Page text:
As part of POD Health Week, we’re going behind-the-scenes with the movers and shakers in London’s healthy food scene. Every day this week, we’ll be meeting some of the faces of the capital’s wellness movement – today we meet Bonnie, the founder of Miso Tasty – the UK’s first dedicated miso brand:

What inspired you to start Miso Tasty? 

Bonnie Bio Miso Tasty Paste

Photo Courtesy: Jess Maddock

I wanted to create a brand that celebrated premium quality miso in all its various types, but also to made it accessible and easily understood. It started with seeing all the poor quality products on the market; a lot of the miso was powdered or was not made using traditional methods. I wanted to bring something that was truly real and authentic, but marketed in a way that was fun and easy, without compromising on the quality. I want miso to become a cupboard staple in every person’s kitchen like a jar of pesto; full of possibilities.

Why do you think Japanese food has become so popular in the UK? 

Miso Tasty Paste and Soups

Photo Courtesy: Jess Maddock

Health and beauty! In the UK, I think the rituals around eating Japanese food are almost as important as the flavours! I think we enjoy the beauty of its presentation and the ‘mini’ nature of the food is aesthetically pleasing. Equally, the reputation Japanese food has for promoting good health and lighter eating fits in with trends in food where nutrition is becoming as important as the quality of the food we are enjoying.

What’s your first memory of Miso? 

Fermented soybeans are very much part of the Asian cooking that I grew up with. I remember loving the salty sweet tanginess of fermented soy beans and would enjoy it as a topping over rice or congee as a child.

What makes Miso Tasty different to other Miso brands on the market?


We are the only specialists in miso and we sell the highest quality miso on the market. We see ourselves as miso experts who are on a mission to educate and inspire people to enjoy miso in their diets and become familiar with all the many types of miso in the same way we are familiar with different types of cheeses and wines.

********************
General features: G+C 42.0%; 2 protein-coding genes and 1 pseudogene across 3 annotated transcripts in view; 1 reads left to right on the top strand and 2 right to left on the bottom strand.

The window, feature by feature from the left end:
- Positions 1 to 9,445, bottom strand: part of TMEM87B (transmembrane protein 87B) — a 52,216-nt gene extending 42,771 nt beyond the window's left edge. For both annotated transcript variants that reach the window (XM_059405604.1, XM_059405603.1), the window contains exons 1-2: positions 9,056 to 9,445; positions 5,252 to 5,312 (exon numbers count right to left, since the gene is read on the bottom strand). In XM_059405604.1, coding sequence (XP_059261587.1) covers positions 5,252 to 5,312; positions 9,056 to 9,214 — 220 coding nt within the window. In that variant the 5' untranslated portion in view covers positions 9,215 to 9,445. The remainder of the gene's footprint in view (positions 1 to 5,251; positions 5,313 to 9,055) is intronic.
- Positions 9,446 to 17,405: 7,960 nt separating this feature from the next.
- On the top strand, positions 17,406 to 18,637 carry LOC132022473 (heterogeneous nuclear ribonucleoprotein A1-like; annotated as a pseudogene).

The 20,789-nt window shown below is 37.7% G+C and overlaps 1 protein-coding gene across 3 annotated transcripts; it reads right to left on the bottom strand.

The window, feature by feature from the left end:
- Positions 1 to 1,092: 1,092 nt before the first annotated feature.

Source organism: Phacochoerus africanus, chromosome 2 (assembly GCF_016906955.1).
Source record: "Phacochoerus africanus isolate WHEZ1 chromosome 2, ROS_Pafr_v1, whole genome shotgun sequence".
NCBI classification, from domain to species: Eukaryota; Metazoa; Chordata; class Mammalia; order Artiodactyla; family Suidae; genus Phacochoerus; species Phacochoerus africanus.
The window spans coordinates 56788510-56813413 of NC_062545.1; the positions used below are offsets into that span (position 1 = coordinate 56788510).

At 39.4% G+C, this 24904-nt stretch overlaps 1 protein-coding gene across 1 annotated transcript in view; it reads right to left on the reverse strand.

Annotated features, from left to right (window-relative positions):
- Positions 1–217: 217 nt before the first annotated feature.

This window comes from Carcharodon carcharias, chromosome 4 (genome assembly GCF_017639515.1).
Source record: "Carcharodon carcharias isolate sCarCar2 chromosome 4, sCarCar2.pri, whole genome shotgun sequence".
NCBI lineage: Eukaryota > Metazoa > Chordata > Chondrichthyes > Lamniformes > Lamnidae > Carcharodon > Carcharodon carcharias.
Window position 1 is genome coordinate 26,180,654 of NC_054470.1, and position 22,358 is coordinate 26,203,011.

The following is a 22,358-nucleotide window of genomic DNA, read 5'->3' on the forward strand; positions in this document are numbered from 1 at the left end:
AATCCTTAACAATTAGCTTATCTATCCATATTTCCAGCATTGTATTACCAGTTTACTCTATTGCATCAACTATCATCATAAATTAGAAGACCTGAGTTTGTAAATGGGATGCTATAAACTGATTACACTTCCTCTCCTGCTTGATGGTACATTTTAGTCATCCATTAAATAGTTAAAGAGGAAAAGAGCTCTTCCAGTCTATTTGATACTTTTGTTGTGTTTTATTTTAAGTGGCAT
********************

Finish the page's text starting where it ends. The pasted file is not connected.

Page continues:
Our products go the extra mile; our miso soups are made from the highest quality miso and all come with a bumper pack of seaweed garnishes. Our cooking pastes are all organic and come with lots of helpful tips, tricks and recipe ideas for cooking with miso.

 What’s the secret to making tasty Japanese dishes? 


Keep it simple. Japanese cooking uses fewer ingredients than most cuisines so that the flavours are kept clean and subtle. What’s important is the quality of the ingredients chosen –  the Japanese have always treasured seasonality and celebrated local produce. The key cupboard staples of a Japanese kitchen uses carefully crafted products such as miso, soy sauce and sake. These traditional time-honoured ingredients have complex flavours but with a simple application, tasty Japanese dishes can be made easily and simply.

What’s your favourite type of Miso soup?


That’s a difficult one!  I am a huge fan of blending my miso pastes to make miso soups, just as we do in our Miso Tasty recipes. Blending white shiro miso and red aka miso in equal measures created a deliciously balanced flavour in my favourite everyday miso soup. Saying that, in the winter months, I love to make barley miso which has a much heartier taste and in the summer, a chilled miso soup with ribbons of cucumber is incredibly refreshing.

London’s best ramen can be found at:


Consistently excellent – Shoryu! Although I go there for both their ramen as well as their hirata buns!

London’s best secret Japanese restaurant is:


I love Cocoro in Marylebone. Ask for a ‘secret booth’ downstairs – I won’t say anymore!

London’s best miso soup can be found at:


Well, apart from our HQ in Dalston (!), I would say the spicy lobster miso soup at Zuma is pretty special.

Any tips for people trying to cook miso soup at home?


Never boil your miso. Cook all the vegetables, fish, meat or noodles that’s going in the miso soup in hot vegetable or chicken stock first until they are ready. Then turn off the heat, and stir in your miso paste through a sieve or a strainer to prevent lumps in your miso soup. Boiling miso destroys some of the nutrients and subtle aromatic flavours of miso so I always recommend stirring it in at the end of cooking rather than at the beginning.

 Miso Tasty’s new range of pastes are exclusively available online